[2] The 14 high-error programs designated by the Office of Management and Budget for fiscal year 2010 include: Medicare Fee-for-Service; Medicaid; Unemployment Insurance; Medicare Advantage; Supplemental Security Income; Retirement, Survivors, and Disability Insurance; Supplemental Nutrition Assistance Program; National School Lunch Program; Rental Housing Assistance Programs; Federal-Aid Highway Program, Highway Planning and Construction; Children's Health Insurance Program; Earned Income Tax Credit; High Cost Program of the Universal Service Fund; and Medicare Prescription Drug Benefit. The Children's Health Insurance Program, High Cost Program of the Universal Service Fund, and Medicare Prescription Drug Benefit programs did not report improper payment error rates and amounts for fiscal year 2010.

Actions Needed

GAO views these efforts as positive steps toward improving transparency over, and reducing, improper payments; however, it is too soon to determine whether the activities called for in Executive Order 13520, the Presidential Memoranda, and IPERA will achieve their goals of reducing improper payments while continuing to ensure that federal programs serve and provide access to intended beneficiaries. Identifying the nature, extent and underlying causes of improper payments is an essential prerequisite to taking action to reduce them. Moreover, corrective actions needed to reduce improper payments vary across specific entities and programs. Until the federal government has implemented effective processes to determine the full extent to which improper payments occur and to reasonably assure that appropriate actions are taken across entities and programs to effectively recover and reduce improper payments, the federal government will not have reasonable assurance that the use of taxpayer funds is adequately safeguarded.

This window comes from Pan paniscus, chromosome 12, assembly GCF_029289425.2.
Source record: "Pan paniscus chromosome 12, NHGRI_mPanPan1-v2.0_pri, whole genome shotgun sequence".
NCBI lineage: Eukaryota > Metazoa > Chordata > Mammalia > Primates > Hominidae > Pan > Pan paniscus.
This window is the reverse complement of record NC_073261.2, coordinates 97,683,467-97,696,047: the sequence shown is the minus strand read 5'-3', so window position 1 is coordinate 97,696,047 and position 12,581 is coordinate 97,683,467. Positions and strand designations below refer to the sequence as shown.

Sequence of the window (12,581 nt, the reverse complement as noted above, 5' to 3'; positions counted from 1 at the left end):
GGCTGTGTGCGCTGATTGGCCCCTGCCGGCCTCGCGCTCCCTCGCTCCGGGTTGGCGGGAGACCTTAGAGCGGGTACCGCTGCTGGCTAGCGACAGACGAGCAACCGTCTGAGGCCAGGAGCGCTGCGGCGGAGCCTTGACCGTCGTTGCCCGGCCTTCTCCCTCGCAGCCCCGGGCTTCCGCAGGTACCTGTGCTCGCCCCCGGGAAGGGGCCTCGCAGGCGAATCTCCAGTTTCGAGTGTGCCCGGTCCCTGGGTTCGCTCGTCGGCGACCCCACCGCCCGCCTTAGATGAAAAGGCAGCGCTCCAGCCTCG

In addition, the level of importance the agencies and the administration place on the efforts to implement the requirements established by IPERA, the Executive Order, and other guidance will be a key factor in determining their overall effectiveness in reducing improper payments and ensuring that federal funds are used efficiently and for their intended purposes. If fully and successfully implemented, the requirements will provide additional transparency, improve oversight and accountability, and should help to reduce the federal government's vulnerability to improper payments in the future. Continuous congressional oversight is key to determining whether these recent efforts are effective in reducing improper payments. Congressional efforts to monitor agencies will be essential to ensure they are taking action to fully implement these legislative requirements to improve accountability, achieve targeted goals, and reduce overall improper payments.

Framework for Analysis

This analysis is based on agency-reported information in their fiscal year 2010 Performance Accountability and Agency Financial Reports, as well as previous GAO reports.

Area Contact

For additional information about this area, contact Beryl H Davis at (202) 512-2623 or davisbh@gao.gov.